In view of Respondent's failure to submit a response, the Panel shall decide this administrative proceeding on the basis of Complainant's undisputed representations pursuant to paragraphs 5(f), 14(a) and 15(a) of the Rules and draw such inferences it considers appropriate pursuant to paragraph 14(b) of the Rules. The Panel is entitled to accept all reasonable allegations set forth in a complaint; however, the Panel may deny relief where a complaint contains mere conclusory or unsubstantiated arguments. See WIPO Jurisprudential Overview 3.0 at ¶ 4.3; see also eGalaxy Multimedia Inc. v. ON HOLD By Owner Ready To Expire, FA 157287 (Forum June 26, 2003) (“Because Complainant did not produce clear evidence to support its subjective allegations [. . .] the Panel finds it appropriate to dismiss the Complaint”).
Complainant asserts rights in the HOBBY LOBBY mark through its registration of the mark with the USPTO (e.g., Reg. No. 2,866,317, registered July 27, 2004). Registration of a mark with the USPTO is generally sufficient to establish rights in the mark per Policy ¶ 4(a)(i). See DIRECTV, LLC v. The Pearline Group, FA 1818749 (Forum Dec. 30, 2018) (“Complainant’s ownership of a USPTO registration for DIRECTV demonstrates its rights in such mark for the purposes of Policy ¶ 4(a)(i).”).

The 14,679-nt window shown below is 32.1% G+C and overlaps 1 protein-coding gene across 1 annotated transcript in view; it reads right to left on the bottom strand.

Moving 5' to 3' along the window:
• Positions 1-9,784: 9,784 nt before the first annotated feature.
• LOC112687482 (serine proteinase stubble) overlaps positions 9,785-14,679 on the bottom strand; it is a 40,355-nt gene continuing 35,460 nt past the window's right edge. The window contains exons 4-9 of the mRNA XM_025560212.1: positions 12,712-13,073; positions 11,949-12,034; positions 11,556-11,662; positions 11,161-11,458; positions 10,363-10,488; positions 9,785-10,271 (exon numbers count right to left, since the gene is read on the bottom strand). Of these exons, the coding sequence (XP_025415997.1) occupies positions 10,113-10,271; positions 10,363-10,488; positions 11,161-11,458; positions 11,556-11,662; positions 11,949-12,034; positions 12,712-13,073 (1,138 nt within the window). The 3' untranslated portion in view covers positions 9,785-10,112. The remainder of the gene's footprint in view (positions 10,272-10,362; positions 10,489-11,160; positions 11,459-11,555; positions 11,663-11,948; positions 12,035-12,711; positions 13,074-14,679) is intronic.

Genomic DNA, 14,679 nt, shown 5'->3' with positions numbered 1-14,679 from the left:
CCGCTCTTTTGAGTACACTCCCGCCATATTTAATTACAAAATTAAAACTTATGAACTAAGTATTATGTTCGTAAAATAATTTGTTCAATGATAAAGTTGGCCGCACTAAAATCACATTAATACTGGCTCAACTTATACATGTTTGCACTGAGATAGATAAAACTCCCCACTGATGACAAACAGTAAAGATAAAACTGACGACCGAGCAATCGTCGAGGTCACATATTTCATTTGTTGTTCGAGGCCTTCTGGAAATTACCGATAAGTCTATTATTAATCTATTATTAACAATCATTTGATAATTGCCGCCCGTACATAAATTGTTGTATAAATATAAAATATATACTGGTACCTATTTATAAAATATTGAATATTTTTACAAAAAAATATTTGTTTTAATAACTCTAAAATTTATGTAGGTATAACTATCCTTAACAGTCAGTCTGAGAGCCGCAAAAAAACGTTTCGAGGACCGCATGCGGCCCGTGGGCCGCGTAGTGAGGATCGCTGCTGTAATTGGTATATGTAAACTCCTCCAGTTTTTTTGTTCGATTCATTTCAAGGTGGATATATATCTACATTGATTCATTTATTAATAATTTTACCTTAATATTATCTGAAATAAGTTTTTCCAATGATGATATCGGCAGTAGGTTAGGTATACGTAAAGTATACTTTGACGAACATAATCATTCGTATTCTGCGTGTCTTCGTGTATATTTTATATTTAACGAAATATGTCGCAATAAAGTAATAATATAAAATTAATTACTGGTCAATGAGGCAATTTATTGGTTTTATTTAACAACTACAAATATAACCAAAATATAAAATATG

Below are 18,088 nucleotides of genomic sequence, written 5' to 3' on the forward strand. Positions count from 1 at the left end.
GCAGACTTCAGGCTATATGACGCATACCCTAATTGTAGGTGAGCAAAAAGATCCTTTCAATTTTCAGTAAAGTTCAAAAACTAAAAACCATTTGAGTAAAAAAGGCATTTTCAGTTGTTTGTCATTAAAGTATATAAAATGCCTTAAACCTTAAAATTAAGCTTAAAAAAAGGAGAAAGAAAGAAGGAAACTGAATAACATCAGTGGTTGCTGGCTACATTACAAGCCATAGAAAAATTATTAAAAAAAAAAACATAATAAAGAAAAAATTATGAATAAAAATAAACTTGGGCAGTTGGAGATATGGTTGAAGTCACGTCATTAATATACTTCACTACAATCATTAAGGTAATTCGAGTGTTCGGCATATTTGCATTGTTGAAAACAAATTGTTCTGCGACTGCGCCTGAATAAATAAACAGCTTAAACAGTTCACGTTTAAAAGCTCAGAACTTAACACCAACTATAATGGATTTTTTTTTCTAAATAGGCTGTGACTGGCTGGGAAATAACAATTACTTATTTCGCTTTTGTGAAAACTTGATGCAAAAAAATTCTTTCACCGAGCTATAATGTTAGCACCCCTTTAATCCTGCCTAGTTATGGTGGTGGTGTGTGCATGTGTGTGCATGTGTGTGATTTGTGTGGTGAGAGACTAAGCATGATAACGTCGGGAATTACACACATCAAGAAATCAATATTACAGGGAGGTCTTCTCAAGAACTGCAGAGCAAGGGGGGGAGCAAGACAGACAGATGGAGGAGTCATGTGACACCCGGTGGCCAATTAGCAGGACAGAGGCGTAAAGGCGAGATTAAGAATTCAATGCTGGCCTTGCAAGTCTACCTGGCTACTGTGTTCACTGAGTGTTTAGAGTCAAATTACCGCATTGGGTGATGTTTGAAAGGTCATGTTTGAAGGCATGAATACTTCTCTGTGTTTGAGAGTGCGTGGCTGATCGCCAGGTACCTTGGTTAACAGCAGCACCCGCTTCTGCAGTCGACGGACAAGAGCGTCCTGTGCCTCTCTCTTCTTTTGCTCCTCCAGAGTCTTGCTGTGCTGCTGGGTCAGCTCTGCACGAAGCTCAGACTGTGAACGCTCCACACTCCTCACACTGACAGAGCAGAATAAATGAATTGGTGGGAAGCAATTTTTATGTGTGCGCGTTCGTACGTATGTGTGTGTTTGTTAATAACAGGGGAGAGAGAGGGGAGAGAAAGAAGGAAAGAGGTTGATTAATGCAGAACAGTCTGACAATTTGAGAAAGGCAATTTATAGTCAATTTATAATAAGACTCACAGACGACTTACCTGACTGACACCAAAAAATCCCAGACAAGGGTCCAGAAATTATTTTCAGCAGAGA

The Panel finds that the <hobbylobbycoupon.org> domain name is confusingly similar to Complainant’s HOBBY LOBBY mark because it incorporates Complainant’s mark in its entirety, adding only the generic term “coupon” and the gTLD “.org.” Addition of generic or descriptive words and a gTLD does not sufficiently distinguish a domain name from a mark under Policy ¶ 4(a)(i). See Skechers U.S.A., Inc. and Skechers U.S.A., Inc. II v. Svensson Viljae, FA 1784650 (Forum June 1, 2018) (finding confusing similarity where “[t]he disputed domain name <skechers-outlet.com> adds a hyphen and the generic term ‘outlet’ to Complainant's registered SKECHERS mark, and appends the ‘.com’ top-level domain.”).
The Panel finds Complainant has satisfied Policy ¶ 4(a)(i).
Complainant alleges that Respondent holds no rights or legitimate interests in the Domain Name. In order for Complainant to succeed under this element, it must first make a prima facie case that Respondent lacks rights and legitimate interests in the Domain Name under Policy ¶ 4(a)(ii), and then the burden shifts to Respondent to show it does have rights or legitimate interests. See Hanna-Barbera Prods., Inc. v. Entm’t Commentaries, FA 741828 (Forum Aug. 18, 2006) and AOL LLC v. Gerberg, FA 780200 (Forum Sept. 25, 2006) (“Complainant must first make a prima facie showing that Respondent does not have rights or legitimate interest in the subject domain names, which burden is light. If Complainant satisfies its burden, then the burden shifts to Respondent to show that it does have rights or legitimate interests in the subject domain names.”). The Panel holds that Complainant has made out a prima facie case.